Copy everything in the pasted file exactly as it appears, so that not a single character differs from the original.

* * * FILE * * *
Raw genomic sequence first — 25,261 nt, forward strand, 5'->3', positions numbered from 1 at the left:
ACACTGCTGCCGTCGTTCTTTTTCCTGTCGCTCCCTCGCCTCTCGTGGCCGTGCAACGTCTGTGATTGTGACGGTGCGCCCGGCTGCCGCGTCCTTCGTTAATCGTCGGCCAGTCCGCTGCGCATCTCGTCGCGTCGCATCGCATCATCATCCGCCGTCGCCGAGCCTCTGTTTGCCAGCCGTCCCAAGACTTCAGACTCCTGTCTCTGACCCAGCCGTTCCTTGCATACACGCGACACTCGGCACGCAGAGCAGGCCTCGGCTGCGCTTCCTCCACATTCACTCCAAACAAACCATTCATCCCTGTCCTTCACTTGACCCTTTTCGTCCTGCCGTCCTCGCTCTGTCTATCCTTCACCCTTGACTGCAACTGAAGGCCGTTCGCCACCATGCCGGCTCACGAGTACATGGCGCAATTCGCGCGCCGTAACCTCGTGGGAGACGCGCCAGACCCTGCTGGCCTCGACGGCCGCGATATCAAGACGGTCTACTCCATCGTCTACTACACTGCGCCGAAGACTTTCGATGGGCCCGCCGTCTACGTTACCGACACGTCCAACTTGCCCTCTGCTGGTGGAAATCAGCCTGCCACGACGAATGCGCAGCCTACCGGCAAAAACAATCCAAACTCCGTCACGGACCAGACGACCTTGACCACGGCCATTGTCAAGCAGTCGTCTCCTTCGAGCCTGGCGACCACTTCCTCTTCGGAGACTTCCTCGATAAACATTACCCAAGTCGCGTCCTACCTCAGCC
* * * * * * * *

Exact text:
Raw genomic sequence first — 25,261 nt, forward strand, 5'->3', positions numbered from 1 at the left:
ACACTGCTGCCGTCGTTCTTTTTCCTGTCGCTCCCTCGCCTCTCGTGGCCGTGCAACGTCTGTGATTGTGACGGTGCGCCCGGCTGCCGCGTCCTTCGTTAATCGTCGGCCAGTCCGCTGCGCATCTCGTCGCGTCGCATCGCATCATCATCCGCCGTCGCCGAGCCTCTGTTTGCCAGCCGTCCCAAGACTTCAGACTCCTGTCTCTGACCCAGCCGTTCCTTGCATACACGCGACACTCGGCACGCAGAGCAGGCCTCGGCTGCGCTTCCTCCACATTCACTCCAAACAAACCATTCATCCCTGTCCTTCACTTGACCCTTTTCGTCCTGCCGTCCTCGCTCTGTCTATCCTTCACCCTTGACTGCAACTGAAGGCCGTTCGCCACCATGCCGGCTCACGAGTACATGGCGCAATTCGCGCGCCGTAACCTCGTGGGAGACGCGCCAGACCCTGCTGGCCTCGACGGCCGCGATATCAAGACGGTCTACTCCATCGTCTACTACACTGCGCCGAAGACTTTCGATGGGCCCGCCGTCTACGTTACCGACACGTCCAACTTGCCCTCTGCTGGTGGAAATCAGCCTGCCACGACGAATGCGCAGCCTACCGGCAAAAACAATCCAAACTCCGTCACGGACCAGACGACCTTGACCACGGCCATTGTCAAGCAGTCGTCTCCTTCGAGCCTGGCGACCACTTCCTCTTCGGAGACTTCCTCGATAAACATTACCCAAGTCGCGTCCTACCTCAGCC